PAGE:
Wisconsin milk is often used to make a wide variety of cheeses.

In 2020, the cheese-making industry suffered a rare setback as domestic sales dipped for only the second time since 1994.

The last time this happened was 2008, so, naturally, while cheese is a cornerstone of the dairy industry and the average American diet, not even cheese can simply shrug off economic recessions.

This is tied to the fact that cheese is typically a complementary purchase. Specifically, it’s a food product that’s often attached to others, like nacho cheese dip, pizza toppings or mac n’ cheese. When hard economic times hit — or entire sectors of the economy are shut down — these luxury items often get axed from the budget.

“In the industry, there are just as many winners as there are losers,” said Mike Koch, owner of a cheese operation in Maryland and vice president of the American Cheese Society. “There were those that could react to some of those shifts. They are doing okay. And then there are those who couldn’t adjust, and they’re not doing so great.”

While the industry has been unstable the last couple years and prognostications of the future remain murky, there are signs that cheese will remain the sales juggernaut its been for decades. In fact, it’s the setbacks of 2020 that illustrate just how strong the cheese industry is, both domestically and internationally.

As a general rule, cheese — spearheaded by mozzarella and cheddar by a large margin — represents a primary seller for the dairy industry at large. In a given year, the average American consumes about 12 pounds of mozzarella and just over 11 pounds of cheddar.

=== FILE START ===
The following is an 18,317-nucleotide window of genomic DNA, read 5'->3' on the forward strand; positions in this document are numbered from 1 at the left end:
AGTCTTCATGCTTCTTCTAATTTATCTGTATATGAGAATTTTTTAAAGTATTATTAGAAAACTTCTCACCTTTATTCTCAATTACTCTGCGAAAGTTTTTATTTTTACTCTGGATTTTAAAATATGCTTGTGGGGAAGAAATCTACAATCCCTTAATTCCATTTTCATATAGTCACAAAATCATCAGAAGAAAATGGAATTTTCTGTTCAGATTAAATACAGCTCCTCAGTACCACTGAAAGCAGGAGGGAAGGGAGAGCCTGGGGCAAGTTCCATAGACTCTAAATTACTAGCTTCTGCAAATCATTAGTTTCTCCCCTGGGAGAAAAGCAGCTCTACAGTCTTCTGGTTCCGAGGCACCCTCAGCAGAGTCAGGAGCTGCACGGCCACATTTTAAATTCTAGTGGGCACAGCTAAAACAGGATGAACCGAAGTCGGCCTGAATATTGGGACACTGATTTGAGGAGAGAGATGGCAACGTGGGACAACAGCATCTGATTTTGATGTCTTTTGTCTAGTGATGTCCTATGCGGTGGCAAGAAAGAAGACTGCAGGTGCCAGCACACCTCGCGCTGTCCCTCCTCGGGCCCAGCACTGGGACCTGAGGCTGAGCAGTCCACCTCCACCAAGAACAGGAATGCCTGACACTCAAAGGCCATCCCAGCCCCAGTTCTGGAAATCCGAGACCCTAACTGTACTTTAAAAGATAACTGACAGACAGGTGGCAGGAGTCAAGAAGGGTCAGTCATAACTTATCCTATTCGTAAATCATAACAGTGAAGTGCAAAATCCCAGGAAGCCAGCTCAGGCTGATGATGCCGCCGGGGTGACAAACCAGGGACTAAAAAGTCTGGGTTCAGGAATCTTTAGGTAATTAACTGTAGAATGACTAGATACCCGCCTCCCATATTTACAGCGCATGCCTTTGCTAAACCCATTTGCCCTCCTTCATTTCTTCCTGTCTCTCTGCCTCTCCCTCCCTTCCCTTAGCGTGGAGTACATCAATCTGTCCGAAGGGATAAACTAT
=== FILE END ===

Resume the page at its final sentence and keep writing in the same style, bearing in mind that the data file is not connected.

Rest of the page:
That’s a far cry from as recently as 1997, when Americans consumed about 8 pounds of mozzarella in a given year, or 1977, when the Italian variety amounted to 2.5 pounds per capita consumption. Where liquid milk once dominated the dairy industry, accounting for more than 70% of sales in the 1900s, it now accounts for less than 30%, and much of this can be tied to the rise of cheese as dairy’s workhorse product.

And, so far, it’s been a steady upward trend. Since 1994, sales have increased every year, like clockwork, except for recession years in 2008 and 2020.

Even then, it’s hardly catastrophic. To put it in perspective, sales dipped by 0.5% in 2008. Last year? A meager 0.1%.

It speaks to the staying power of cheese that restaurants and concession stands across the nation closed during a global pandemic, yet incurred losses barely made a dent in nationwide profit margins.

“The only reason that we didn’t see an increase in cheese consumption in 2020 was people simply didn’t get to the restaurants they wanted to get to — for all the right reasons — but it wasn’t because they turned away from dairy or eating dairy products,” said {span}John{/span}{span} Umhoefer, executive director of the Wisconsin Cheese Makers Association. “What people bought in the first weeks and months of the pandemic just about covers the massive closure of restaurants. So the number nearly equaled out, but it was just a little short.”